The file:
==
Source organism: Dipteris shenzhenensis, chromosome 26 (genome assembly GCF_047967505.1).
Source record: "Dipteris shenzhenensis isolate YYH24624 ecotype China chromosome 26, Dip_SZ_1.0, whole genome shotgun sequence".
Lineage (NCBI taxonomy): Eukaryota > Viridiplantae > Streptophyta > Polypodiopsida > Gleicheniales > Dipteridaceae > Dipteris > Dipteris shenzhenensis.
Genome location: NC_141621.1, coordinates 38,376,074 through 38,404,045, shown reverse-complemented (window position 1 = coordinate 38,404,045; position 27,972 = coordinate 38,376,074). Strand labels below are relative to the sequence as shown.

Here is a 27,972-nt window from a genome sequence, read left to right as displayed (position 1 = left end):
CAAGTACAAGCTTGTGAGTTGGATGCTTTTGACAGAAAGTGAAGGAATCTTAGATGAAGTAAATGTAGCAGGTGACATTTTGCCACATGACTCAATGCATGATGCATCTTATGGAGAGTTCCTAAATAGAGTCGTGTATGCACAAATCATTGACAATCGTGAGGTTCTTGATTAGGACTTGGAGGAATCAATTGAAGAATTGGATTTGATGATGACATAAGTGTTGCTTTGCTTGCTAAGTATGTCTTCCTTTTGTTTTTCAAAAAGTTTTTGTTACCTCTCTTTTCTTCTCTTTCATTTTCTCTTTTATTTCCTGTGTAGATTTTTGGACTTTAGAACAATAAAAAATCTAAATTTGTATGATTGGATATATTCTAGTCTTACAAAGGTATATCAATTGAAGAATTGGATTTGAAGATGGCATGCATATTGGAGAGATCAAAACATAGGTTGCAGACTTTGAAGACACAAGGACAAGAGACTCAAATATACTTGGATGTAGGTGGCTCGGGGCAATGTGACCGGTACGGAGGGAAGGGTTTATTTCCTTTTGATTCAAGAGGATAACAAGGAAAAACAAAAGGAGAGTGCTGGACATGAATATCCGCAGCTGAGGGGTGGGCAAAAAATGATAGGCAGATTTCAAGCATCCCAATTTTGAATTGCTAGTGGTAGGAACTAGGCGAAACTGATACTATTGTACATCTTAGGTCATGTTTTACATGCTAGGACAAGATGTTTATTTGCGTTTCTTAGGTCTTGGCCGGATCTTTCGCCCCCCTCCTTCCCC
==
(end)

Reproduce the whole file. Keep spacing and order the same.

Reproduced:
Source organism: Dipteris shenzhenensis, chromosome 26 (genome assembly GCF_047967505.1).
Source record: "Dipteris shenzhenensis isolate YYH24624 ecotype China chromosome 26, Dip_SZ_1.0, whole genome shotgun sequence".
Lineage (NCBI taxonomy): Eukaryota > Viridiplantae > Streptophyta > Polypodiopsida > Gleicheniales > Dipteridaceae > Dipteris > Dipteris shenzhenensis.
Genome location: NC_141621.1, coordinates 38,376,074 through 38,404,045, shown reverse-complemented (window position 1 = coordinate 38,404,045; position 27,972 = coordinate 38,376,074). Strand labels below are relative to the sequence as shown.

Here is a 27,972-nt window from a genome sequence, read left to right as displayed (position 1 = left end):
CAAGTACAAGCTTGTGAGTTGGATGCTTTTGACAGAAAGTGAAGGAATCTTAGATGAAGTAAATGTAGCAGGTGACATTTTGCCACATGACTCAATGCATGATGCATCTTATGGAGAGTTCCTAAATAGAGTCGTGTATGCACAAATCATTGACAATCGTGAGGTTCTTGATTAGGACTTGGAGGAATCAATTGAAGAATTGGATTTGATGATGACATAAGTGTTGCTTTGCTTGCTAAGTATGTCTTCCTTTTGTTTTTCAAAAAGTTTTTGTTACCTCTCTTTTCTTCTCTTTCATTTTCTCTTTTATTTCCTGTGTAGATTTTTGGACTTTAGAACAATAAAAAATCTAAATTTGTATGATTGGATATATTCTAGTCTTACAAAGGTATATCAATTGAAGAATTGGATTTGAAGATGGCATGCATATTGGAGAGATCAAAACATAGGTTGCAGACTTTGAAGACACAAGGACAAGAGACTCAAATATACTTGGATGTAGGTGGCTCGGGGCAATGTGACCGGTACGGAGGGAAGGGTTTATTTCCTTTTGATTCAAGAGGATAACAAGGAAAAACAAAAGGAGAGTGCTGGACATGAATATCCGCAGCTGAGGGGTGGGCAAAAAATGATAGGCAGATTTCAAGCATCCCAATTTTGAATTGCTAGTGGTAGGAACTAGGCGAAACTGATACTATTGTACATCTTAGGTCATGTTTTACATGCTAGGACAAGATGTTTATTTGCGTTTCTTAGGTCTTGGCCGGATCTTTCGCCCCCCTCCTTCCCC